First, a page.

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PDB Focus: David Goodsell and the Molecule of the Month

Reprinted from Protein Data Bank Newsletter Number 17: Spring 2003 (PDF)

The Molecule of the Month series, written and illustrated by Dr. David S. Goodsell of The Scripps Research Institute, explores the functions and significance of selected biological macromolecules for a general audience.

Recently, the PDB interviewed Dr. Goodsell to find out how he creates these beautiful and informative works of art and science.

PDB: How did this idea emerge initially?

Goodsell: When I started, I wanted to create a friendly doorway to the PDB. The PDB contains many interesting structures, but it can be daunting to people who aren't experienced with atomic coordinates and molecular viewers.

One great challenge is the sheer magnitude of the PDB. For instance, if you are interested in hemoglobin, you are faced with dozens of structures, and it may be difficult to choose one for further exploration. My goal these days is to present a general introduction to each molecule, and then give a few suggestions for PDB entries that show the major features of the molecule. A place for visitors to start in their own exploration of these fascinating molecular machines.

PDB: How do you create the illustrations?

Goodsell: Most of the pictures are created with a computer program that I developed back when I was doing postdoctoral work with Dr. Art Olson here at The Scripps Research Institute. I've been using this style of illustration--with flat colors and black outlines--for about 10 years now. I like the way that this style simplifies the molecule, giving a feeling for the overall shape and form of the molecule, but at the same time you can still see all the individual atoms. On the last page of each Molecule of the Month--"Exploring the Structure"--I always use RasMol, to give visitors an idea of the kinds of pictures that they can create themselves with off-the-shelf software.

Proteins are challenging subjects to illustrate. I try to find views that show off the unusual features of the molecules. I like to work with molecules where there is a clear relationship between the structure and function, such as the way that the ribosome clamps around the messenger RNA or the power stroke motion of myosin. I am also fascinated by the beautiful symmetry of proteins, and always create pictures that highlight this symmetry. Every Molecule of the Month is a new adventure.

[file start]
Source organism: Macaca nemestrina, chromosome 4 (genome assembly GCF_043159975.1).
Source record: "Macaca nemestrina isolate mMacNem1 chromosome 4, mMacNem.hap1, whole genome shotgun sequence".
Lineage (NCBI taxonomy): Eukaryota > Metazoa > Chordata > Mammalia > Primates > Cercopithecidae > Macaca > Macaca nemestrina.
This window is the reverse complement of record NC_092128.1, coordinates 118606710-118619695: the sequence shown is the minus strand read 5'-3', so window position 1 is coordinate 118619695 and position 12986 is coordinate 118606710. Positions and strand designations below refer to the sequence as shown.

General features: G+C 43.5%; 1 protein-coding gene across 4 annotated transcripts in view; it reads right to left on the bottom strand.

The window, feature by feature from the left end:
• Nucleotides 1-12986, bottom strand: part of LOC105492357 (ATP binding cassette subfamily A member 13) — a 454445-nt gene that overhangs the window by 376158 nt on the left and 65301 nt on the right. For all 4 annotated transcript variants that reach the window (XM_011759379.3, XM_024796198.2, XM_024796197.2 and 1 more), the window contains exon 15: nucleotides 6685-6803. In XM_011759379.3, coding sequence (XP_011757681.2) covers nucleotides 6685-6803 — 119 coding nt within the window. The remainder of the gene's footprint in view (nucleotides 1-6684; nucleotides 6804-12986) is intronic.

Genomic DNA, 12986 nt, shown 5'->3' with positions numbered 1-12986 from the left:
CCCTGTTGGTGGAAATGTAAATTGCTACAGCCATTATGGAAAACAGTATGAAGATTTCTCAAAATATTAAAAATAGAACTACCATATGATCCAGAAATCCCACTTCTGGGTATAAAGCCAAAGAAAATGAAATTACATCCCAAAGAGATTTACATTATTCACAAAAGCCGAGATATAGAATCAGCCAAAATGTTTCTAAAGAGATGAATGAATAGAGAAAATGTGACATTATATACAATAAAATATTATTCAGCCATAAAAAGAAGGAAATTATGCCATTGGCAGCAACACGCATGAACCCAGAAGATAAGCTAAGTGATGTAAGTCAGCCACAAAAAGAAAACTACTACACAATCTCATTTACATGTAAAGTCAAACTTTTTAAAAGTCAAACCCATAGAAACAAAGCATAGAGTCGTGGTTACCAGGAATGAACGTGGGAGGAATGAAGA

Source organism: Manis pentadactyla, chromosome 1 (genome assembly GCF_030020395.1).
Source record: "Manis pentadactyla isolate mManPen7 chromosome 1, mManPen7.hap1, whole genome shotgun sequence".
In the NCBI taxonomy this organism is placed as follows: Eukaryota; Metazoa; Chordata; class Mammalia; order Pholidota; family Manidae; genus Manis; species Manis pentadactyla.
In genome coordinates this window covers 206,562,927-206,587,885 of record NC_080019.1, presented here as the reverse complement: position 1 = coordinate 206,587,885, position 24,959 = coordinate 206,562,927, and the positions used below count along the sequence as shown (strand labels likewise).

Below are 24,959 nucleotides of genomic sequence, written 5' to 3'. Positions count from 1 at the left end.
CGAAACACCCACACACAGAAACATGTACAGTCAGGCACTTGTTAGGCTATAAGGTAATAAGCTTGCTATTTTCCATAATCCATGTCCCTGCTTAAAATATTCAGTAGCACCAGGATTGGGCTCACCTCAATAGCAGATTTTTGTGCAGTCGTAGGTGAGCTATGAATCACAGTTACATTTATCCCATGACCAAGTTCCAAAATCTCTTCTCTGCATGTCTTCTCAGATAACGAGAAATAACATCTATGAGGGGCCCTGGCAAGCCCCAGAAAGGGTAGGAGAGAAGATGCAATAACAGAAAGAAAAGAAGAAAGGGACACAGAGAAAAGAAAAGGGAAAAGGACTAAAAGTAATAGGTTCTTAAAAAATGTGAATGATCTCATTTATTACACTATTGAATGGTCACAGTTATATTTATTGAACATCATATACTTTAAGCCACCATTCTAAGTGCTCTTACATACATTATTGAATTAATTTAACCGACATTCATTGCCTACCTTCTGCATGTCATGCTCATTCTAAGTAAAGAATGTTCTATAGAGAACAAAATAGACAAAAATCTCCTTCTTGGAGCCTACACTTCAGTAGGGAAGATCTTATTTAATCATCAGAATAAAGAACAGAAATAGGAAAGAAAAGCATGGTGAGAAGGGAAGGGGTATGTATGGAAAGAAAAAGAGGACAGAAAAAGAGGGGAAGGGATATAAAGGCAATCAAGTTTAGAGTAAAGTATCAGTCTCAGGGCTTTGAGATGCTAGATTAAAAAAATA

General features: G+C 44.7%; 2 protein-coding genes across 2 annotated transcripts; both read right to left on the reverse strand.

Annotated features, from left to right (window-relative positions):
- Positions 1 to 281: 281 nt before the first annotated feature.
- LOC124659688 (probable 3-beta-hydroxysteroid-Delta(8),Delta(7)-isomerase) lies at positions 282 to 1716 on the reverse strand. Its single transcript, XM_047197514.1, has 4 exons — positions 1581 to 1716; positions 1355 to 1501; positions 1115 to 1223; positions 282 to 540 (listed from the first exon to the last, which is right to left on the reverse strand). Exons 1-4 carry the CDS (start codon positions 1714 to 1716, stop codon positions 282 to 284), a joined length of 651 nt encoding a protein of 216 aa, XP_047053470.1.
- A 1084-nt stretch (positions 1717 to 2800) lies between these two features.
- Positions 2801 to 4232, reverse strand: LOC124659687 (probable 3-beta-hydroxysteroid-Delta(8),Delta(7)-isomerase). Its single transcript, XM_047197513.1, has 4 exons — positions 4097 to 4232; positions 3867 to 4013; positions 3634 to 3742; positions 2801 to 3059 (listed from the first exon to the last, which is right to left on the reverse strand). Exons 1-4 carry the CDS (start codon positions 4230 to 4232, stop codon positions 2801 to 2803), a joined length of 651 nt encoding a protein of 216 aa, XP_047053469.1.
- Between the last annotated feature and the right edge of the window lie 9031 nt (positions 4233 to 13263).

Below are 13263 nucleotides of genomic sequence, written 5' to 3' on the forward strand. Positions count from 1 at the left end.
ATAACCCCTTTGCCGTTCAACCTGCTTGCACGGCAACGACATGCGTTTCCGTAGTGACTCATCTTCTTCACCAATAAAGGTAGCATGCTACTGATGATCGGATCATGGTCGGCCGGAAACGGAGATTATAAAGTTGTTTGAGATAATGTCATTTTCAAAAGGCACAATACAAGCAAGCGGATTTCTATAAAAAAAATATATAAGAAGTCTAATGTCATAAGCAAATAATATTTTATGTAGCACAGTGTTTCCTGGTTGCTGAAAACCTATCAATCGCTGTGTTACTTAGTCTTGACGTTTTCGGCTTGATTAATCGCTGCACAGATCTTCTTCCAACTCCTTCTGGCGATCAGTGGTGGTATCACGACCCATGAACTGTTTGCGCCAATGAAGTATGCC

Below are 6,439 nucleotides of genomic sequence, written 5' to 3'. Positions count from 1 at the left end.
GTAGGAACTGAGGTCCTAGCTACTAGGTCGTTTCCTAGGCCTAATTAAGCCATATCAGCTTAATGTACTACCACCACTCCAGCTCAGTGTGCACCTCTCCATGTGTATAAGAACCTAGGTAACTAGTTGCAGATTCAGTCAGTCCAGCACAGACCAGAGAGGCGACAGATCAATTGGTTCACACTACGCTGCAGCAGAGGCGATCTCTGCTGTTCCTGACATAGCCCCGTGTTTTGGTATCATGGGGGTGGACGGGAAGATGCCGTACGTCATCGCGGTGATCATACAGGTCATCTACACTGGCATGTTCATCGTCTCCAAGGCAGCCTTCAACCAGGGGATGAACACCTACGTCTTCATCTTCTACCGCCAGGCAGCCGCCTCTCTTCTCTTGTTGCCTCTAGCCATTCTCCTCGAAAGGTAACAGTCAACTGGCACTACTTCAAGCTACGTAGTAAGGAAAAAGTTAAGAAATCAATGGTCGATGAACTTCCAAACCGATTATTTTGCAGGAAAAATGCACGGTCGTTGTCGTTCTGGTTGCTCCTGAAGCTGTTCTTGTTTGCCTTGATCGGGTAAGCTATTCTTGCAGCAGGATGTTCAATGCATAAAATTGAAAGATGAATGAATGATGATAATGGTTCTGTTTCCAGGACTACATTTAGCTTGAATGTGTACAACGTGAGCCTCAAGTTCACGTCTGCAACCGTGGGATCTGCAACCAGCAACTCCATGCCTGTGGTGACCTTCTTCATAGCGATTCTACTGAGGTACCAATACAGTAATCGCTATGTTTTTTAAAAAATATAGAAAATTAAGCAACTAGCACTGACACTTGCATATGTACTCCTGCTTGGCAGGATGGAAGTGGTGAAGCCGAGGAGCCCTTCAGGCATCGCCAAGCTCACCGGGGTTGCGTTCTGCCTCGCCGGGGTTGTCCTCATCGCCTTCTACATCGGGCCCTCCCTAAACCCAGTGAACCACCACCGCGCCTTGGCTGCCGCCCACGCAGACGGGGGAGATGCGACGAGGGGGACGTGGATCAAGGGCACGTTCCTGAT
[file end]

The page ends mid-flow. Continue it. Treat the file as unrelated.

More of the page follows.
PDB: How do you select the featured structures?

Goodsell: I try to pick molecules that play a familiar role in human life and health. My favorites are molecules where we can see how the molecular structure and function are directly related to something that we experience in our lives. Myosin is a good example--we can easily imagine those countless little engines crawling up actin as we bend our arm. For each new Molecule of the Month, I try to pick 4-5 PDB entries that, in my opinion, best show the functional features that I am describing.

PDB: Has it been popular?

Goodsell: Well, I hope so! I have gotten a bunch of great letters from visitors--students, teachers, researchers, and all sorts of other people. I always like it when people use my pictures in their own assignments or presentations, to aid in their own exploration of the subject.

PDB: What do you plan for the future?

Goodsell: Lots more molecules! I'm planning a new column on hemoglobin with Dr. Shuchismita Dutta (Rutgers-PDB), who helped out on the one on potassium channels a few months ago--look for it later this Spring. I don't have any plans to enlarge the Molecule of the Month--the PDB is growing too fast to think of doing anything more comprehensive. I'm planning to keep it small and informal--a new tidbit each month.

Recent discussions about Molecule of the Month are available.